- 11 Landscapes of Surreal Places Around the World
- Hiker Uses Selfies to Document 1,700 Mile Journey (Video)
- Interesting Photo of the Day: You Won’t Believe It Isn’t Photoshopped
- Wacky Behind-the-Scenes Portrait Session with Author Rebecca Donovan (Video)
Posted: 31 Jan 2014 06:38 PM PST
This week we made a list of some of the most beautiful places on planet. Landscape photos have the ability to inspire wonder at the world around us. Take a look at these breathtaking sights:
To see things thousands of miles away, things hidden behind walls and within rooms, things dangerous to come to, to draw closer, to see and be amazed and to feel; that is the purpose of life. Explore and wander! Go out of your comfort zone and see all the wonders of the world! Of course, bring your camera with you!
Posted: 31 Jan 2014 02:04 PM PST
Seasoned hiker Kolby Kirk (a.k.a. “The Hike Guy”) set out to summit Mt. Whitney in 2011. But after a job layoff, he decided to change his plans and hike the Pacific Crest Trail as far north as possible. Throughout his 159-day, 1,700-mile journey, he took over 300 selfies to document his travels.
Kirk edited his photos together with some short video clips to showcase the amazing scenery he saw along the trail–and to show off his fabulous, mountain-man beard grown during the trek. Kirk also included a special video treat after his photo montage, so make sure you watch it to the end:
Most of the photos include Kirk with a straight face, but his indifferent expression is interspersed with some silly expressions and even a few photo bombers.
Kirk took his time editing the photos, making sure his eyes were aligned exactly in each photo to make the time-lapse video flow smoothly. Many photos showcase the breathtaking beauty seen along the Pacific Crest Trail, but only a few explicitly show his location. If you want to see all of the photos used in the video, you can see them on Kirk’s Flickr page.
Kirk created this video as a fun way to document his hiking goal for 2011, but he also resolved to hike 100 times by 2014, again documenting his adventure through photographs. Instead of taking selfies, he used items he found along the way to create and photograph the number of each hike. He compiled the photos on his 100 hikes website. He hopes to encourage and inspire others to embrace the hiking lifestyle.
Go to full article: Hiker Uses Selfies to Document 1,700 Mile Journey (Video)
Posted: 31 Jan 2014 11:49 AM PST
To create unique and inspiring photographs, a photographer must teach himself to look closer at his natural surroundings and examine them with an eye for detail. The photo that you see below is a shining example of why. It would be easy to meander right past this incredible photo opportunity if you were not intentionally studying the setting:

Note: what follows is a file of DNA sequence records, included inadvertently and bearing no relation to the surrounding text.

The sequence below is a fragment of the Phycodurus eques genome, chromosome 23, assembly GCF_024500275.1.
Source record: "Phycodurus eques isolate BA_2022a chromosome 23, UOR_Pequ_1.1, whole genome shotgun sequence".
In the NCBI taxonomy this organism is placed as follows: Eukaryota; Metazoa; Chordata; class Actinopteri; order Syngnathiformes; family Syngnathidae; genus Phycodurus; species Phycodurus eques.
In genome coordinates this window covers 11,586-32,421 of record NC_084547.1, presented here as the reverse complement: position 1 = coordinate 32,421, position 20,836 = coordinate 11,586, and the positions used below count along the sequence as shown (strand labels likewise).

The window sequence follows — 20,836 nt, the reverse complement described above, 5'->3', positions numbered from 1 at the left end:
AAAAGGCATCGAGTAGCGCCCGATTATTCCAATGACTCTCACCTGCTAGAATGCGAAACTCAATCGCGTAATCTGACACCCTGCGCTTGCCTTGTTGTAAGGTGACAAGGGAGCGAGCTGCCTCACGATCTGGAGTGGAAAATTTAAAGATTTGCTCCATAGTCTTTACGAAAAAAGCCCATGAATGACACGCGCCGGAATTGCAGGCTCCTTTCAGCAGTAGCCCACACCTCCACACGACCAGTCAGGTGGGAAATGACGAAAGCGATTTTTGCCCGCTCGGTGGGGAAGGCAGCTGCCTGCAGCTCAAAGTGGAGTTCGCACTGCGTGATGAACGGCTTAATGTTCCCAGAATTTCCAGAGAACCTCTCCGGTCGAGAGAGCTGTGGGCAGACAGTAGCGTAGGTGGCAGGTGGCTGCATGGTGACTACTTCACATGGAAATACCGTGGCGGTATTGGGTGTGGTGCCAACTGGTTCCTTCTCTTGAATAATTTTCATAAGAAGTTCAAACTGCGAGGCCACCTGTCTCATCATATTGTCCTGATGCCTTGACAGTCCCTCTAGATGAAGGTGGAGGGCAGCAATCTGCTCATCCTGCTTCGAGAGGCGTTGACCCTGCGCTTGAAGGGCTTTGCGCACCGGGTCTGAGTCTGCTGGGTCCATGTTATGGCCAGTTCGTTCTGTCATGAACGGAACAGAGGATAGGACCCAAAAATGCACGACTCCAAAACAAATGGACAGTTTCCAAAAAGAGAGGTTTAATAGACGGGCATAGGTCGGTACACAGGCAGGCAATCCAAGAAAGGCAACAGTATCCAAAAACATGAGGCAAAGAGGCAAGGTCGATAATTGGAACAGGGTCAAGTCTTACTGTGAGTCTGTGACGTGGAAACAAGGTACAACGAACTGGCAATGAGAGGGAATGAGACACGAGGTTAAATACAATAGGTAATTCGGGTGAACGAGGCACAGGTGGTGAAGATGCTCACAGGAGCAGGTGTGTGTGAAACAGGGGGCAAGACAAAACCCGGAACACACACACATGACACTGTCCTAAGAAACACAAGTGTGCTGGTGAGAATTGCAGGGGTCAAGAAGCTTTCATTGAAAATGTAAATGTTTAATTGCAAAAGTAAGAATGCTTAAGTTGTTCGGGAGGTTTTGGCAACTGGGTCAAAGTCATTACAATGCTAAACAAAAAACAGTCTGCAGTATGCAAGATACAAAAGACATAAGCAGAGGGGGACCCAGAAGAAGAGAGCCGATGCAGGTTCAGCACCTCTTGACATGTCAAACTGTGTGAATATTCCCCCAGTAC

If you are not able to tell for yourself, the hole in the leaf affords us a glimpse into the leaf onto which the spider has woven a web between the two slightly folded blades. One social media user eloquently described the leaf as a tent and the web its floor. Clever homemaking on the spider’s behalf truly provided the photographer with a rare opportunity.
Go to full article: Interesting Photo of the Day: You Won’t Believe It Isn’t Photoshopped
Posted: 31 Jan 2014 10:31 AM PST
There are times, as a portrait photographer, when you have to be flexible in your planning and be willing to stray from the shots you initially thought you would be taking. As Eric Levin outlines in the video clip below, sometimes your subjects may surprise you. In order to catch their true personalities, you might just need a couple shots of tequila and a chandelier. Have a look:
In the diagram below, you can see one of the lighting setups Levin used in some of the shots he took of author Rebecca Donovan. Levin incorporated the use of window light, a halfdome softbox, and a Hensel studio light which was bounced off the wall for diffusion.
With this lighting setup, Levin was able to create the image you see here:
Part of the shoot also took the talent, Levin, and his crew into a forest to shoot on location. Levin was working with minimal equipment. Just an SB strobe and couple diffusion panels. Because the natural light was fading quickly, Levin found himself boosting his ISO to handle the low lighting conditions.
The diversity of the shoot, which had Levin shooting in three different locations throughout the day, would be a test for many photographers. In order to work with what he had available to him, Levin adapted and experimented by trying different ideas in regards to his lighting setup. Looks like the creative thinking paid off!
Go to full article: Wacky Behind-the-Scenes Portrait Session with Author Rebecca Donovan (Video)
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